But Sizwe said the agribusinesses would benefit from increased supply.
Maree agreed that increased local sourcing would be welcomed by agribusinesses. "Given the issues of food security and affordability, increased local supply will be much more advantageous than imported products," he said.
In areas without umbrella bodies such as agribusinesses, the Land Bank will channel loans directly to farmers.
Fikiwo Makimama, a sheep and vegetable farmer on a 380-hectare plot of land in the farming region around Mthatha in the Eastern Cape, is sceptical of state assistance. Despite numerous initiatives since 1994, access to finance and insurance is still hard to come by. "There is no programme for upcoming farmers, only for fully fledged commercial farmers," he said.
Makimama operates through an "expensive" loan from Standard Bank and delivers his produce to the fresh produce market himself. The extension officers employed by the department of rural development and land reform to train and support farmers are considered office-bound and not of any real assistance. "For example, if I were to ask them how to calibrate a mixture for fertiliser, most of them wouldn't know," he said.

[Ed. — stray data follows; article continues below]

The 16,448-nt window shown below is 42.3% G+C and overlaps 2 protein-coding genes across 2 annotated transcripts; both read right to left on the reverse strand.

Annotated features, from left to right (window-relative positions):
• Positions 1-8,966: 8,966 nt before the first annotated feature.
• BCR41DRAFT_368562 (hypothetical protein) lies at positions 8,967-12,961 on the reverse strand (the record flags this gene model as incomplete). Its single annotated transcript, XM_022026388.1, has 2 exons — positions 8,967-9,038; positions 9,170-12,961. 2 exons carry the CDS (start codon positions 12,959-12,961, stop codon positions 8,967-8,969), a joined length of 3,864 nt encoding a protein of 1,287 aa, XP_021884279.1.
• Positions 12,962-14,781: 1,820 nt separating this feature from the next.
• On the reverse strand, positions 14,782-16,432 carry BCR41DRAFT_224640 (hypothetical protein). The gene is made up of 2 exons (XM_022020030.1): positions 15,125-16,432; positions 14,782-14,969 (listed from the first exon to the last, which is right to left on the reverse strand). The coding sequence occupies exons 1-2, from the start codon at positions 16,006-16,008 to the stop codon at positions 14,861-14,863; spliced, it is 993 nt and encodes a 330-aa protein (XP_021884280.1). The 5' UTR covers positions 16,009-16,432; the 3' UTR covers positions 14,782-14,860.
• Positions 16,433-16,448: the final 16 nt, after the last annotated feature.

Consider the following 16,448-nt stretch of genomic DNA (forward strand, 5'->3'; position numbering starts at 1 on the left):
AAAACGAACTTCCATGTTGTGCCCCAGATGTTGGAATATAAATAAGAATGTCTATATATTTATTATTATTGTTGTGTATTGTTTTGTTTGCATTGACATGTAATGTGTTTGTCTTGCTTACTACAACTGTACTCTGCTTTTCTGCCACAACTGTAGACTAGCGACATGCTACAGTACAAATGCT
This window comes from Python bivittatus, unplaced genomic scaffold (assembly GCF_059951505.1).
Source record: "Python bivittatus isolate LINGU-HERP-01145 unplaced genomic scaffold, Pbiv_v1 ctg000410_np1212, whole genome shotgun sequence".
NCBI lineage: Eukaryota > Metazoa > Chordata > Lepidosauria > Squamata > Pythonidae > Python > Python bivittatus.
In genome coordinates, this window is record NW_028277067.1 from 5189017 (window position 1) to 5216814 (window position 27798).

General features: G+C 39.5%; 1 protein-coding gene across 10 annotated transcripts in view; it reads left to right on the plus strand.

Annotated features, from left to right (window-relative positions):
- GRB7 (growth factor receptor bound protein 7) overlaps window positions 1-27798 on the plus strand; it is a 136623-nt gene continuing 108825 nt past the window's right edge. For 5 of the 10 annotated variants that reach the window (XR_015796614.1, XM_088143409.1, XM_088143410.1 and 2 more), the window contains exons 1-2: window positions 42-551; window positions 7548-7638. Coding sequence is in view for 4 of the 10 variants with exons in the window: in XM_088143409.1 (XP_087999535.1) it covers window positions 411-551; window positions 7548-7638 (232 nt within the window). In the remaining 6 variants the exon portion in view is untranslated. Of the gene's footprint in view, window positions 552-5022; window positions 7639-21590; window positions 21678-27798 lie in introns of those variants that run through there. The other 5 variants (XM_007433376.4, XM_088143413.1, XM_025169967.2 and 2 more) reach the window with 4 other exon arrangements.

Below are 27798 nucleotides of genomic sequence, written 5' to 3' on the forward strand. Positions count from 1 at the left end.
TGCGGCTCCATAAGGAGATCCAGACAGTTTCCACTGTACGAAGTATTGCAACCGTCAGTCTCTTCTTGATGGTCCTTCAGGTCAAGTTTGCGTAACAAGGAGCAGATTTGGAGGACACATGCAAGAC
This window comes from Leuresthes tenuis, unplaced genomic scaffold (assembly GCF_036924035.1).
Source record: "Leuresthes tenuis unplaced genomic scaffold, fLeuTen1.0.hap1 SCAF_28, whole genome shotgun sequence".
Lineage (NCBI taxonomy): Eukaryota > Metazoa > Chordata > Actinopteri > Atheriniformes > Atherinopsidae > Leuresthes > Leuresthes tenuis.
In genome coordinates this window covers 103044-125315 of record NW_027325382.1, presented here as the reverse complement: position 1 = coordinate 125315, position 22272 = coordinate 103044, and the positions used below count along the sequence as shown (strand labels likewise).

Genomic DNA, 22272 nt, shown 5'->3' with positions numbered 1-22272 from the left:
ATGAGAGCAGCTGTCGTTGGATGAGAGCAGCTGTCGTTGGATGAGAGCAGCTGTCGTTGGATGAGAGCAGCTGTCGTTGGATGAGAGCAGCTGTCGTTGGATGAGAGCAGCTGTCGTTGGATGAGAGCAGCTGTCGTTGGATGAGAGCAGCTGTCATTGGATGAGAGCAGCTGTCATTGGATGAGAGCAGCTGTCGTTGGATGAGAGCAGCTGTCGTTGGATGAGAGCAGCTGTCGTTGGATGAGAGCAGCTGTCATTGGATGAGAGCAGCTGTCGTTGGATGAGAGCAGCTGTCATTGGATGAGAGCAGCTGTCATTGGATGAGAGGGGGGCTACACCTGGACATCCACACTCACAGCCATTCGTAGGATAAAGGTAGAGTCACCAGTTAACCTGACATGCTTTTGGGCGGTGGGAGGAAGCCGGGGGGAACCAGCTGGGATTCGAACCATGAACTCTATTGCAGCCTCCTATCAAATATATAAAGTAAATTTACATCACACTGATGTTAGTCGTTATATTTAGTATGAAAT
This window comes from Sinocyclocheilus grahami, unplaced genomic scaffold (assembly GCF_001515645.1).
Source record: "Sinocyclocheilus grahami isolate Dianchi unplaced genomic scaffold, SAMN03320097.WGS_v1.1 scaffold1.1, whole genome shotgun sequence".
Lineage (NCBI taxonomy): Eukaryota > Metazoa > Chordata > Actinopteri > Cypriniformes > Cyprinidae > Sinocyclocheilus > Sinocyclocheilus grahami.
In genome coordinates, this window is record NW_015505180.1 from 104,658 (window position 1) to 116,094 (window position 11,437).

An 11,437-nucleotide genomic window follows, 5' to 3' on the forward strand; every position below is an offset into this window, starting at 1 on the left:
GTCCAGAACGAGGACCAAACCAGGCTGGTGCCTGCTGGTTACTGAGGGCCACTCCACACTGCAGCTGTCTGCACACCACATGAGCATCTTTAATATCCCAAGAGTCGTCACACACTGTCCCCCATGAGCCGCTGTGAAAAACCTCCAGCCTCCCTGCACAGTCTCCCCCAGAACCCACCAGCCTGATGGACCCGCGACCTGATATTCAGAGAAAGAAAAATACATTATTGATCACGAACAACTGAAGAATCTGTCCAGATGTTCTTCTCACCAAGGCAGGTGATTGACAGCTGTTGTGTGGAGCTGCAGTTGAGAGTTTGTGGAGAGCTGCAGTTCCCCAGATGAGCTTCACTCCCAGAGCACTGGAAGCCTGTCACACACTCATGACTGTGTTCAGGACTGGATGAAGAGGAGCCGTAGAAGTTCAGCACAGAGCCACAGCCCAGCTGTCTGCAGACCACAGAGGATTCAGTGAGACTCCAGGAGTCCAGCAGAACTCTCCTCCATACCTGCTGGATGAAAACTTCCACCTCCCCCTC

Although the Land Bank uses the business solutions company Crebus to provide farmers with business management, it does not have a permanent presence in rural communities.
Renewing co-operative structures for emerging farmers remains an option. However, Sizwe said that where the state had tried to encourage co-operatives, the structures that arose were "contrived" and ineffectual.
"Co-operative structures need to be established by farmers and not by governments," he said. In cases where farmers had successfully banded together, they were usually "enlightened farmers with knowledge, resources and capacity".
Sizwe said farmers would gravitate to these kinds of arrangements because they increased their resources and capacity and the retail emerging markets scheme was partly an attempt to "short-circuit the process" and allow farmers to reach a point that would make mutual co-operation more likely.
To qualify, candidates must:
Repayment is structured in line with the production-cash flow cycle. Interest rates vary between 4% and 8%. Advisory support, funds-disbursement administration and aftercare services by agricultural agents will be mandatory.
Low-risk, high-profile commodities will be given preference.
The bank's partners are the departments of agriculture, land reform and rural development. Investors include the treasury.
A key objective is to assist "black, emerging, resource-poor farmers to [make the transition to] commercial farmers that can sustain their enterprises". To succeed, the scheme depends on: